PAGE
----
Hepatitis

Hepatitis means inflammation of the liver.

Classification—

  1. Hepatitis A (incubation period of about 15-45 days)
  2. Hepatitis B(incubation period of 45-160 days)
  3. Hepatitis C (incubation period from 2 weeks to 6 months.)

Causes—

  1. General–
  1. Drugs
  2. Alcohol
  3. Chemicals
  4. Autoimmune diseases.
  5. Mononucleosis
  6. Cytomegalovirus

2. Specific—

  1. Hepatitis A
  • Hepatitis A virus
  • Poor sanitation and sewage disposal
  • Eating food/liquid contaminated with faeces of someone with hepatitis A.

2. Hepatitis B

  • Hepatitis B virus, present in
      1. Blood
      2. saliva
      3. semen
      4. vaginal fluid
  • Passed from person to person through
      1. unprotected sex
      2. sharing needles

3. Hepatitis C

  • Hepatitis C virus, present in–Blood, Saliva, Semen
      1.  
  •                                 
  • Vaginal fluid of an infected person
  • Transmitted through blood-to-blood contact.
  • Sharing contaminated needles to inject drugs.

 Symptoms And Signs–

  1. Abdominal pain or distention
  2. Breast development in males
  3. Dark urine and pale or clay-colored stools
  4. Fatigue
  5. General itching
  6. Jaundice
  7. Loss of appetite
  8. Low-grade fever
  9. Nausea and vomiting
  10. Weight loss
  11. liver damage,(may  progresses to cirrhosis and even liver failure; peculiar to Hepatitis C)

Investigations—

  1. Blood test (Hepatitis virus)
  2. Stool test

Treatment—   

Vaccinations

Available for hepatitis A and hepatitis B

There is currently no vaccine to prevent hepatitis C.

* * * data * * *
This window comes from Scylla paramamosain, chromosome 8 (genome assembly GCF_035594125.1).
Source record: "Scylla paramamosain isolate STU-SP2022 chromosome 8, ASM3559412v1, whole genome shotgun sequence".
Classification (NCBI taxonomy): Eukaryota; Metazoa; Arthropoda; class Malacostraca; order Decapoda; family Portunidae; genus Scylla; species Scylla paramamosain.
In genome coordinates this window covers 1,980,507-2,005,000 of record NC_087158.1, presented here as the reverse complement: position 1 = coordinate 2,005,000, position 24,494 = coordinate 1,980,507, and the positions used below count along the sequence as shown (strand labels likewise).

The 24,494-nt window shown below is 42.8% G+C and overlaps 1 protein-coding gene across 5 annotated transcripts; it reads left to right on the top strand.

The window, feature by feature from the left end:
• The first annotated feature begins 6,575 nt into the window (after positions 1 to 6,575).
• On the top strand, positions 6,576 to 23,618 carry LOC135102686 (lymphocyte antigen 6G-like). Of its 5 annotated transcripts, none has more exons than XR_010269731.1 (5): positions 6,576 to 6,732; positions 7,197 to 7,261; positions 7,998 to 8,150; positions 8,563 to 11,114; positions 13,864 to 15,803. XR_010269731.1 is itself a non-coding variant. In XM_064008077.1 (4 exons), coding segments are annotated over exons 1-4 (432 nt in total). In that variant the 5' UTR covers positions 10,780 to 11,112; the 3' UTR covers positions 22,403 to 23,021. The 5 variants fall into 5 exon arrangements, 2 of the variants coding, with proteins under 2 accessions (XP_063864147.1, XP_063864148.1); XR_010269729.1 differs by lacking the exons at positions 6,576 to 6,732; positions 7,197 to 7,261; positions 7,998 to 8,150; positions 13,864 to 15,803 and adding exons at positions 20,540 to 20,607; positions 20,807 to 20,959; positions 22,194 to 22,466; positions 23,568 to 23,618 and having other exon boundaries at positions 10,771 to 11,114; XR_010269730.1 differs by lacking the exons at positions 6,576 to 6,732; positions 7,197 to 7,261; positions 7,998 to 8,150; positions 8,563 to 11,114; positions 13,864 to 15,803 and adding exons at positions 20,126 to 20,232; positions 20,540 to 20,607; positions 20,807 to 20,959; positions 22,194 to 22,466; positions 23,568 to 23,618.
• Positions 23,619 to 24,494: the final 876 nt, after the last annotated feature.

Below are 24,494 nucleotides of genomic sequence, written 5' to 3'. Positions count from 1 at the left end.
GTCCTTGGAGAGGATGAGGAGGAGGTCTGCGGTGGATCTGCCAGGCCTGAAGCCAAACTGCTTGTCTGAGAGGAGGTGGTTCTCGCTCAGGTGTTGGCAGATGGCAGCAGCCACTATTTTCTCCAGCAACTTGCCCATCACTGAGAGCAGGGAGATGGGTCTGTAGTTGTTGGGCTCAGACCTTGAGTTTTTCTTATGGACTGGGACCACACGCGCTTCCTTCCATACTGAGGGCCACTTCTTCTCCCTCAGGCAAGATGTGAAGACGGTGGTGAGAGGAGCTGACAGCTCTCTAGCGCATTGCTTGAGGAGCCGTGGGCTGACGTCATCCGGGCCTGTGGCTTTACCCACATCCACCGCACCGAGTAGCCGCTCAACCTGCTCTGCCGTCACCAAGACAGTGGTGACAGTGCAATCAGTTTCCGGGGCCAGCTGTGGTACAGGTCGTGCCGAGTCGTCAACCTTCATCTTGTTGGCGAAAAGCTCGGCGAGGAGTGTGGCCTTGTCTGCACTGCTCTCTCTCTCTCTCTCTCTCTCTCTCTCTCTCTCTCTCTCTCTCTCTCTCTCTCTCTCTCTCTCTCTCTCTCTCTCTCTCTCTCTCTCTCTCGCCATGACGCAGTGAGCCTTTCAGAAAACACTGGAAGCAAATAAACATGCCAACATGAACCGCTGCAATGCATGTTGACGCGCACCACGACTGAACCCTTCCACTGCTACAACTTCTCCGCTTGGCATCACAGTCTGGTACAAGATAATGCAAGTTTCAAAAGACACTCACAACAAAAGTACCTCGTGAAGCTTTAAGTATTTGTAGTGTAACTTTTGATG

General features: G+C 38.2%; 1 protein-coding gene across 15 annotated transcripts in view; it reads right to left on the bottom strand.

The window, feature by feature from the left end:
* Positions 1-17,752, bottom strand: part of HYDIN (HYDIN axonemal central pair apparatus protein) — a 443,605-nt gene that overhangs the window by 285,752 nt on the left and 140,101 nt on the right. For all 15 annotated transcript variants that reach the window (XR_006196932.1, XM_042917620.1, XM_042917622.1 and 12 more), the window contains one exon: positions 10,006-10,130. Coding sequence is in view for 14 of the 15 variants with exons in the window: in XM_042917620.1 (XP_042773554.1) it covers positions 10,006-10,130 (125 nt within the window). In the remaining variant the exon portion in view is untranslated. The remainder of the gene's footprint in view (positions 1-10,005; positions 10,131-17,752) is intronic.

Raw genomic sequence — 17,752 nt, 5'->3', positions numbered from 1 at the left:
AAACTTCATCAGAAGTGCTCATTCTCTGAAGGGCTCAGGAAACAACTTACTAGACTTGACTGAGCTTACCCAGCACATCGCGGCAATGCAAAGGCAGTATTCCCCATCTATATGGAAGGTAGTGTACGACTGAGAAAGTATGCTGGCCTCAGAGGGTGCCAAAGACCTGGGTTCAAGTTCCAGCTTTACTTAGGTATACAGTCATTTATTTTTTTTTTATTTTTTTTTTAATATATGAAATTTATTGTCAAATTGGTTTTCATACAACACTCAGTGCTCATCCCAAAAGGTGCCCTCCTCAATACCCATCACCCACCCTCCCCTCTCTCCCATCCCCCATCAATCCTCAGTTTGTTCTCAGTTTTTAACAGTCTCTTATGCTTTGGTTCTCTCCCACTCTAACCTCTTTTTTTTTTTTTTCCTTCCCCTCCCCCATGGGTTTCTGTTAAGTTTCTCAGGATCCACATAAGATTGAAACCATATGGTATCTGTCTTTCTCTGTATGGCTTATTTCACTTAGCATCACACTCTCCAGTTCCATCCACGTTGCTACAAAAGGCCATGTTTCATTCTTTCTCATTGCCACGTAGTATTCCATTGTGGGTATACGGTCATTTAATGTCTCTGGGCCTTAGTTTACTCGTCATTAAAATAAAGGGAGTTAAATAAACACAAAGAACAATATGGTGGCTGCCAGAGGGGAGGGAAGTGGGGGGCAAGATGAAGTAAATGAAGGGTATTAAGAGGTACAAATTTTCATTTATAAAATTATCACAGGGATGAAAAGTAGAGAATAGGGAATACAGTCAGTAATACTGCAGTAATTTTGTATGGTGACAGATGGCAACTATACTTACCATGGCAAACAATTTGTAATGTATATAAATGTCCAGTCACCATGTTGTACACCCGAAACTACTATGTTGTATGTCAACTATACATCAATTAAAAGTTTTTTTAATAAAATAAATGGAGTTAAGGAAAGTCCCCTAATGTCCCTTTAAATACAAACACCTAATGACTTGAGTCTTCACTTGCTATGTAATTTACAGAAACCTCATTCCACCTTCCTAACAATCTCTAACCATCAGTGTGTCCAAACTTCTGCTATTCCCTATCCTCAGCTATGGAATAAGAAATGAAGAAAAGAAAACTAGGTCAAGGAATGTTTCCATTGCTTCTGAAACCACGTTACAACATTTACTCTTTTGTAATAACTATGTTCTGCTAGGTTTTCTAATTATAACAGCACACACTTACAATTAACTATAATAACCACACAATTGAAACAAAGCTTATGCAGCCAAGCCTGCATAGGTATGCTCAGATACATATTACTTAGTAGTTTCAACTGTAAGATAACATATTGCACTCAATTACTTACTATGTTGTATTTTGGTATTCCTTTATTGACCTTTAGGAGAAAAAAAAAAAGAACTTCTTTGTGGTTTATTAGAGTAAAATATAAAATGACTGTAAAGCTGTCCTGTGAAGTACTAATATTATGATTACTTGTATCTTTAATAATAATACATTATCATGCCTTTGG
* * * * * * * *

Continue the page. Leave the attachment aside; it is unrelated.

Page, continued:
Medicines
Ayurvedic medicine Tinifat, 1 tab twice daily for 2 months results in complete revival.

Stop Immediately alcohol and cigarettes. They aggravates liver damage in chronic hepatitis, and can cause more rapid progression to cirrhosis.

 Prevention–

  • Hepatitis A vaccine is available for people in high-risk groups, like day care and nursing home workers, laboratory workers, and those traveling to parts of the world where hepatitis is common.
  • Routine childhood immunization against hepatitis A is also recommended.
  • Hepatitis B vaccine is now given to all infants and unvaccinated children under 18. The vaccine is available for adults at high risk, such as health care professionals, IV drug users, and those with risky sexual behavior.
  • Avoid contact with blood or blood products.
  • Avoid sexual contact with a person infected with hepatitis or unknown health history. Practice safe sex at all times.
  • Wash your hands after going to the bathroom and before handling food.
  • Avoid sharing plates, utensils, or bathrooms with someone who has hepatitis A.
  • Do not share razors, needles, or toothbrushes.
  • When traveling to endemic areas, do not eat uncooked or partially cooked foods. Drink bottled water.
  • DO NOT use recreational IV drugs. If you are already an IV drug user, never share needles and seek help from a needle exchange or drug treatment program.
  • Be cautious when receiving tattoos or piercings.
  • Do not drink alcohol at the same time that you take acetaminophen. If you already have hepatitis, do not use either (to avoid further liver damage).

 

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